The European Investment Bank (EIB) is naturally strongly represented at the Sixth World Water Forum:  as the European Union’s financial institution, the EIB is one of the leading sources of loan finance in this sector, for the 27 EU Members States as well as for around 100 non-member countries linked to the EU by development cooperation agreements.

Over the last five years, the EIB has invested more than EUR 16 billion in 141 projects for access to drinking water, wastewater collection and treatment, rational water management  (particularly in urban areas and for adaptation to climate change, for which over EUR 1 billion has been provided),  decontamination of resources, exploitation of non-conventional resources (seawater desalination, recycling of treated wastewater), prevention of natural disasters and the rehabilitation of resources following such disasters.

The EIB pursues its water sector activities in line with its policies on the mitigation of climate change impacts and environmental protection, based on the objectives defined by the European Commission on climate change (2009 White Paper) and inclusive and sustainable growth (“Europe 2020”). With its mandates to operate both within and outside the EU, the EIB is the only development finance institution that contributes to supporting the water sector on five continents.

Outside the EU, the EIB has channelled more than EUR 2 bn (2007-2011) into investments across the entire field of water management and adaptation to climate change in the southern and eastern Mediterranean region, the ACP countries, Eastern Europe, Latin America and Asia. It has thus participated in the major drive of international lenders to increase the share of official development assistance devoted to water in response to Michel Camdessus’s call for action at the 2003 Kyoto Summit. In fact, water financing now accounts for 8% of ODA and this effort has been maintained despite the global economic crisis, so that this sector has remained relatively immune to short-term concerns. 

In preparation for the Sixth Forum, the EIB worked closely together with Agence Française de Développement (AfD) to plan and coordinate the contributions of water sector stakeholders and operators on financing issues and the identification of priorities in this respect. A number of these contributions are published on the Forum's "Platform of Solutions" and will be incorporated in the conclusions and recommendations.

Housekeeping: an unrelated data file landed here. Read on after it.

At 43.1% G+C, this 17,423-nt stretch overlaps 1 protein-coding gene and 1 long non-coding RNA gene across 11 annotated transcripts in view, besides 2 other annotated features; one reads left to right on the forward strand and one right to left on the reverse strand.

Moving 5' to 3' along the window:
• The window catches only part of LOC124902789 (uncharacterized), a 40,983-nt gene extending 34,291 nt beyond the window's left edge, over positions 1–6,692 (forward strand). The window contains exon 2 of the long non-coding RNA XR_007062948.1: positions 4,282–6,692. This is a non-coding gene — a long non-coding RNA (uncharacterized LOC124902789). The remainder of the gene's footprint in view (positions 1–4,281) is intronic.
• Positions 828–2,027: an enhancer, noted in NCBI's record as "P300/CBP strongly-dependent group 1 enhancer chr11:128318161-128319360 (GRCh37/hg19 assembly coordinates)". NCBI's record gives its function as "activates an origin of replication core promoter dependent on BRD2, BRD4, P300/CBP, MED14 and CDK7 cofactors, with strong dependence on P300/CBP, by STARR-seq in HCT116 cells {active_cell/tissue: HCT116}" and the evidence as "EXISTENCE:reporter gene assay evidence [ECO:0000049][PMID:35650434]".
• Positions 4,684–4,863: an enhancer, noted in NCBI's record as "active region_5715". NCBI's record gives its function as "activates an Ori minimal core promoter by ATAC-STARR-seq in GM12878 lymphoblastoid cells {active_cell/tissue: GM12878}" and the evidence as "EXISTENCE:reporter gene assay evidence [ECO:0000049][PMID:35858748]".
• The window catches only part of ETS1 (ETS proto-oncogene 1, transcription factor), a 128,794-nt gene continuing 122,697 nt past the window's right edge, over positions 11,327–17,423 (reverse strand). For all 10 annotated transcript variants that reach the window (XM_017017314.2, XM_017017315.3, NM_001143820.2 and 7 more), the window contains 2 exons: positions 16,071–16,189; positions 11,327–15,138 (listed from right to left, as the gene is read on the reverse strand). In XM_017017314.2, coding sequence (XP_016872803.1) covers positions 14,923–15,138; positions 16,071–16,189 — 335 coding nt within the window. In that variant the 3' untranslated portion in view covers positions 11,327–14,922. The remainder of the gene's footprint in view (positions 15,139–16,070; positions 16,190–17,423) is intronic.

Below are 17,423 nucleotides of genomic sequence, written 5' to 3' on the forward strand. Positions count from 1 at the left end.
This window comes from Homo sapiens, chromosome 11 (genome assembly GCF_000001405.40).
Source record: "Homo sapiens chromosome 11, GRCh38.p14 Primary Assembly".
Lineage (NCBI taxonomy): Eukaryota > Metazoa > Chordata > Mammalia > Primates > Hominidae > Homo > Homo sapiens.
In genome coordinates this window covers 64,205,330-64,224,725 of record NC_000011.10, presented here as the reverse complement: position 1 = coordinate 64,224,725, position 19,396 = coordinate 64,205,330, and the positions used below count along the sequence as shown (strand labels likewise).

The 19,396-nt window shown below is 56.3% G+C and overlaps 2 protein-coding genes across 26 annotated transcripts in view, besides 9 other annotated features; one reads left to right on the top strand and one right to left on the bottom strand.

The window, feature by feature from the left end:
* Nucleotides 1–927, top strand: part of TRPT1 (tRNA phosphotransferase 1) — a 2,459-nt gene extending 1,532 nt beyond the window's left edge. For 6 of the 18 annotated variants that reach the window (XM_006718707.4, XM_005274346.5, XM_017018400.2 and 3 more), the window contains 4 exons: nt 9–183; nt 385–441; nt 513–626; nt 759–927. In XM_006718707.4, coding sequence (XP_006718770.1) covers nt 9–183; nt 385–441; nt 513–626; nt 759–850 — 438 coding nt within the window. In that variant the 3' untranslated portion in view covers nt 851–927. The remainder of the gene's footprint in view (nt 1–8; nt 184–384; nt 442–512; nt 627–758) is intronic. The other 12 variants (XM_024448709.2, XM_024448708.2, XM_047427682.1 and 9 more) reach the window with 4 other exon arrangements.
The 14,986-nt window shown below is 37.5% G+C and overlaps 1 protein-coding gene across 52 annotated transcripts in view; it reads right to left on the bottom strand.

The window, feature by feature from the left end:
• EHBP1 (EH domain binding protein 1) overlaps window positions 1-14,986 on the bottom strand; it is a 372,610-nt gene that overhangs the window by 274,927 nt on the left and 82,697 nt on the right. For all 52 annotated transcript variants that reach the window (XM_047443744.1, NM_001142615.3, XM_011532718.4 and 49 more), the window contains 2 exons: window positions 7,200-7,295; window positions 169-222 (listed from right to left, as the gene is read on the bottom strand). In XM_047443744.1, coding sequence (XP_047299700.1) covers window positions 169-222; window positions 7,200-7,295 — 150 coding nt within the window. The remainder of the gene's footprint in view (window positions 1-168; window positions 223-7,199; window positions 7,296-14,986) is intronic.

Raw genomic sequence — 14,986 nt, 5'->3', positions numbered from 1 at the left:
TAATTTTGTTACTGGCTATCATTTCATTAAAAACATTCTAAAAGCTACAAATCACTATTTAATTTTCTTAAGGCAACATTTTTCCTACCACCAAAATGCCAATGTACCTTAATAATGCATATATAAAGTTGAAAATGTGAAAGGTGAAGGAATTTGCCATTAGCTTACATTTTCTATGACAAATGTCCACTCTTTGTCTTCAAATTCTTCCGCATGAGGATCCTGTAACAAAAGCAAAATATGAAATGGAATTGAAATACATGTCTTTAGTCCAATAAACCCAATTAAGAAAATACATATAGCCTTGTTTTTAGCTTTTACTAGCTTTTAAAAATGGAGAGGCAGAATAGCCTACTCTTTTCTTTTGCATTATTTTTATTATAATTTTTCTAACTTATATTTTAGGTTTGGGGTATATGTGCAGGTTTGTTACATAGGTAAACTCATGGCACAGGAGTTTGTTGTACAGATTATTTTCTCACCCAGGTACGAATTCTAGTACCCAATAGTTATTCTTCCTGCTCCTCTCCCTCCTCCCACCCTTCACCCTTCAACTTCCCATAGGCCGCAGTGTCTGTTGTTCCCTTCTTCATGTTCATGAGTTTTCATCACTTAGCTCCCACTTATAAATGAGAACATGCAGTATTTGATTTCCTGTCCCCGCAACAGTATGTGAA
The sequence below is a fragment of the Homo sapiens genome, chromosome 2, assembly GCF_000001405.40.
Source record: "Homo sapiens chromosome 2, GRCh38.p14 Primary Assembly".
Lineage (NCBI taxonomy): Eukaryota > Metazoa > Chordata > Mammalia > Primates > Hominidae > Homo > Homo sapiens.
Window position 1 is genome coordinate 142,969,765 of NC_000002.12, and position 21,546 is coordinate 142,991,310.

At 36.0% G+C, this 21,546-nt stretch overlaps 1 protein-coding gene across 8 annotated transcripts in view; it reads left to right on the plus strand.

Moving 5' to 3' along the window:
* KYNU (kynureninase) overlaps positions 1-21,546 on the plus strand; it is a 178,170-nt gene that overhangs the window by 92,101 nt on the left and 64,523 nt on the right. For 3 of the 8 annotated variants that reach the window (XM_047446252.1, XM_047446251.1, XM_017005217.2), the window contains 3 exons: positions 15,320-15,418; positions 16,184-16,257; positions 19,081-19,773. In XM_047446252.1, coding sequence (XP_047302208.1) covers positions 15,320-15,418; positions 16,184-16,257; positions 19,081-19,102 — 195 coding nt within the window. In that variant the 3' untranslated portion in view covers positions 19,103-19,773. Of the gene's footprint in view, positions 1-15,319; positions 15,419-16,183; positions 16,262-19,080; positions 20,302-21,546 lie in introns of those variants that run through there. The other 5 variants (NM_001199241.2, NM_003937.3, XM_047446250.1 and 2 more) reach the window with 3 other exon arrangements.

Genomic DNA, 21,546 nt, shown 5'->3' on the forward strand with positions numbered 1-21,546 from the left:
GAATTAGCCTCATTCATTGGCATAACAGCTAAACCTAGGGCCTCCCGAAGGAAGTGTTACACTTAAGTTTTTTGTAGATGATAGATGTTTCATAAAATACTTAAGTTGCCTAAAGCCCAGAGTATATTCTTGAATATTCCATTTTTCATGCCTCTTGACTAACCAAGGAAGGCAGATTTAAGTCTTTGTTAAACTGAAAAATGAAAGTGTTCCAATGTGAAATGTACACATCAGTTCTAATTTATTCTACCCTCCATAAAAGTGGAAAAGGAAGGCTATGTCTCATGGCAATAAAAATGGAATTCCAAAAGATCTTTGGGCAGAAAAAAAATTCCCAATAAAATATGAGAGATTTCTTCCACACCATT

During the Forum, the EIB will play a central role in three debates with high-level experts from its operational directorates:

  • Water and urban development: while urbanisation and the world’s population are growing at a staggering pace (the OECD estimates that the  world’s urban population will reach 3.9 billion in 2030), development agencies and financiers must find solutions to three major issues: 1) the scarcity of finance, exacerbated by the pressure on public resources; 2) the lack of governance of the sector and the projects in terms of both technology and the involvement of the populations concerned; and 3) the lack of project quality in terms of supervision, implementation, sustainability and operation.
  • Water and adaptation to climate change:  how can the impact of climate change on water availability and preservation be mitigated and managed, given that this resource will become less predictable and more irregular, resulting in drastic shortages or equally devastating flooding depending on the region?  Since the COP 15 in Copenhagen in 2009, the EIB has been working closely with the European development finance institutions to improve the effectiveness of climate change adaptation measures and determine the best methods of financing them.
  • Exploitation of non-conventional resources, such as the re-use of treated water for farming or industrial purposes or seawater desalination. Accordingly, the EIB is supporting the international solidarity initiative for the Palestinian people that aims to provide Gaza with an ambitious seawater desalination plant which will eventually have a production capacity of 100 million m3 per year, complemented by a complete overhaul of the drinking water supply and distribution system for 1.6 million Gazans. Together with the Arab and European donors gathered at the Forum by French Prime Minister François Fillon and Dr Salam Fayyad, Prime Minister of the Palestinian National Authority, the EIB is contributing its technical expertise to define the project and its operating framework, as well as to manage the grants provided by the international community.

In addition, the Bank, in conjunction with its partners in the Marseille Centre for Mediterranean Integration (CMI), is presenting at the World Water Forum studies on the following topics which it has co-sponsored with UNEP (Blue Plan), AfD and the World Bank: the re-use of treated wastewater, the cost of environmental damage and green growth in the Mediterranean. The CMI, of which the EIB and the World Bank are co-founders, is a platform for providing technical assistance to enhance public policies in the southern and eastern Mediterranean region in a number of areas, including the water sector. The CMI is a prime example of a multi-partner approach which helps to broaden views and identify innovative solutions (see: